PARIS (Reuters) - French prosecutors investigating a party that former Renault-Nissan boss Carlos Ghosn threw for his wife at the sumptuous Versailles palace will in the next few weeks ask judges to examine the case, bringing a prosecution a step closer.
Prosecutors have been investigating whether Ghosn - now in Lebanon after he last month fled prosecution in Japan on financial misconduct charges - knowingly used company resources to throw a party that was for private purposes.
An official with the prosecutor’s office in Nanterre, near Paris, which has been handling the investigation, told Reuters a judge or judges would be assigned to pursue the case against Ghosn.
The judges have wider powers than prosecutors to pursue a criminal case. They can, in certain circumstances, order the detention of a suspect pending trial, or issue an international arrest warrant if the suspect is abroad.
Asked by Reuters to comment, Jean-Yves Le Borgne, one of Ghosn’s legal team, said Ghosn had done nothing wrong over the party, but there may have been a misunderstanding between Versailles and party planners working for Ghosn.
The lawyer said Ghosn had offered to pay back the 50,000 euros ($55,470) cost of renting the venue for the party.
“Carlos Ghosn is ready to answer French justice. Regarding his possible travel to France, things are complicated,” Le Borgne added, citing a travel ban imposed by Lebanese prosecutors, and an international Interpol notice requesting Ghosn’s arrest, as demanded by Japanese authorities.
Renault did not immediately respond to a request for comment.
Ghosn was once a giant of the global auto industry but is now a fugitive from Japanese justice. He last month slipped out of Japan, where he was subject to strict bail conditions, managing to board a private jet to Turkey and from there flying to Lebanon, his childhood home.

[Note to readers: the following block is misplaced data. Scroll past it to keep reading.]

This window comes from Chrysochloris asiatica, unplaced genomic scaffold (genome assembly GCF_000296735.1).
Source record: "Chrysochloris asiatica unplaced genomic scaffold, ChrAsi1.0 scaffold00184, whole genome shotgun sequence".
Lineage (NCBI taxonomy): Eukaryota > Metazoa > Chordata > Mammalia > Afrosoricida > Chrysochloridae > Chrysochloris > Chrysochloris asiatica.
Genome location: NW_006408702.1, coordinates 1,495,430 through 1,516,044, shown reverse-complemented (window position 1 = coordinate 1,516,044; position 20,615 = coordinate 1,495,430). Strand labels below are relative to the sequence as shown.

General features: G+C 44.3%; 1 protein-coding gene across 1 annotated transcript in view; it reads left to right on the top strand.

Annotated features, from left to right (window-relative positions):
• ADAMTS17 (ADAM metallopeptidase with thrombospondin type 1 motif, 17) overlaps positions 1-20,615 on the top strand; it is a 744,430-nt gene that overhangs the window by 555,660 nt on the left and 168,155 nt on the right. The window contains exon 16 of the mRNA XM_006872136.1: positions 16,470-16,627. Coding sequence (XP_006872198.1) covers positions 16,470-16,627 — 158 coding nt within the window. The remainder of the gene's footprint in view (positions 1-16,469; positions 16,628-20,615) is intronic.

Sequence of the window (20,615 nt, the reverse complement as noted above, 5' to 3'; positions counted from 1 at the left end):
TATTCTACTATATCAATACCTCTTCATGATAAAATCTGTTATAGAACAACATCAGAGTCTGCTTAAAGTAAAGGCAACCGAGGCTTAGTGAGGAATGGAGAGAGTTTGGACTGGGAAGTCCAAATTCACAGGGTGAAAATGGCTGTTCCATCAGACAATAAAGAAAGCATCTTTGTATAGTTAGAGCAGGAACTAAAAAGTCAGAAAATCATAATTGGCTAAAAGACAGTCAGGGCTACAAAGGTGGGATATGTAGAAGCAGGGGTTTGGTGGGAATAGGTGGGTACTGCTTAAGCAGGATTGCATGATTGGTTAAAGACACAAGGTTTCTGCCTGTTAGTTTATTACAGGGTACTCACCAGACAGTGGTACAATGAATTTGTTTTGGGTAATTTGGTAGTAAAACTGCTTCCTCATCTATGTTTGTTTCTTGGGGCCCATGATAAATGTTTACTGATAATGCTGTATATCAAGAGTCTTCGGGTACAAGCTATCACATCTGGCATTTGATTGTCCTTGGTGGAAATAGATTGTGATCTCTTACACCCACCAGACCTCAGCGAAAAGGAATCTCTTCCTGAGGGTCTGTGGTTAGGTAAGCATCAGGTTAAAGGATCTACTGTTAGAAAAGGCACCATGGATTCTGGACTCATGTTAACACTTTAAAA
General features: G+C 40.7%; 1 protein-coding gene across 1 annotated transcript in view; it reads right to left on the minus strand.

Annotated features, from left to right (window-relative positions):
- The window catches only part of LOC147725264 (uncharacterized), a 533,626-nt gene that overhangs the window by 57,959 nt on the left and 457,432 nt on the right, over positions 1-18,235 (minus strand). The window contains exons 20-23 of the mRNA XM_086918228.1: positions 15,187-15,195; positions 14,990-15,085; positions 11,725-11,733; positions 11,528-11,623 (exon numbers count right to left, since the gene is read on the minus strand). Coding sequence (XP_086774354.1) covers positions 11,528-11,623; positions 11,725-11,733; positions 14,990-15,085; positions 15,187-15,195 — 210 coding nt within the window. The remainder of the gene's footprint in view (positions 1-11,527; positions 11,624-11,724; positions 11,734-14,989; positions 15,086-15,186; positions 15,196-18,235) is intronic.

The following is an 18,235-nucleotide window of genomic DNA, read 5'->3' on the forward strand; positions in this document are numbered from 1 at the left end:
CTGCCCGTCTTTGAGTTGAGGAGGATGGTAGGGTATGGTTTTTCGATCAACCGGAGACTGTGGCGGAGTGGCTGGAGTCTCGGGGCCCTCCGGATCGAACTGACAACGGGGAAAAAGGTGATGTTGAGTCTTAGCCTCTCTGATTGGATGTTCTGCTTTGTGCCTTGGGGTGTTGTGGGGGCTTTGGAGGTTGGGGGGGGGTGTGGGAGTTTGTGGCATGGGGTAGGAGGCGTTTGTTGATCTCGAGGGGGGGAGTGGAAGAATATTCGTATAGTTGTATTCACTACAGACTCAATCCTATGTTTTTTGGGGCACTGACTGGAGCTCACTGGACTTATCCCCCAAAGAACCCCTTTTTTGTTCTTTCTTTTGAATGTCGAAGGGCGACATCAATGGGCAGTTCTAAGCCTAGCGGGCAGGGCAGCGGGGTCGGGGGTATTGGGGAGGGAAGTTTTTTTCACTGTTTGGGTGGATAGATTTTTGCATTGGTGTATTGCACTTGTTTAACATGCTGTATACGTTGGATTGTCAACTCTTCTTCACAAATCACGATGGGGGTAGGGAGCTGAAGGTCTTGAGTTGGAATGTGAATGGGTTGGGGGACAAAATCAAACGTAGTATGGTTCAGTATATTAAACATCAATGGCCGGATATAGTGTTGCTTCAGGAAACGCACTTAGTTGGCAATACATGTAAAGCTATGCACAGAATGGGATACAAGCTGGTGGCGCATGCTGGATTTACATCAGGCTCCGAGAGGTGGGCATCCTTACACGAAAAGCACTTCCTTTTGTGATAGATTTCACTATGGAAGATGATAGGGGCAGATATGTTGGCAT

He says the Japanese charges were fabricated as part of a plot to oust him from the Renault-Nissan alliance.
HOME OF FRENCH KINGS
The party at Versailles, principal residence of generations of French kings until the French revolution of 1789, took place on Oct. 8, 2016. Ghosn said it was to mark the 50th birthday of his wife, Carole.
The case revolves around whether Ghosn was aware that Renault would end up footing the bill.
Ghosn has denied any wrongdoing. He said the event was never presented as a corporate party, and he believed the venue was being offered free to him personally as a goodwill gesture by Versailles.
He said he was later surprised to find out that it cost 50,000 euros and that the amount had been deducted from an allocation for the use of Versailles that Renault had been given in exchange for financing a renovation of the chateau.
However, a spokeswoman for Versailles Palace said it was clear at the time the party took place that the event was presented as corporate in nature, and that the ultimate client the venue was dealing with was Renault-Nissan.
“There was nothing which would allow us to believe this dinner was anything other than a corporate event.”
She said that Versailles had documents demonstrating the parties were presented as corporate events, and said that Versailles was ready to share them with investigators. She declined to disclose the documents to Reuters.
Additional reporting by Simon Carraud, Elizabeth Pineau, Gwenaelle Barzic, Sarah White and Gilles Gillaume; Writing by Christian Lowe; Editing by Mark Potter
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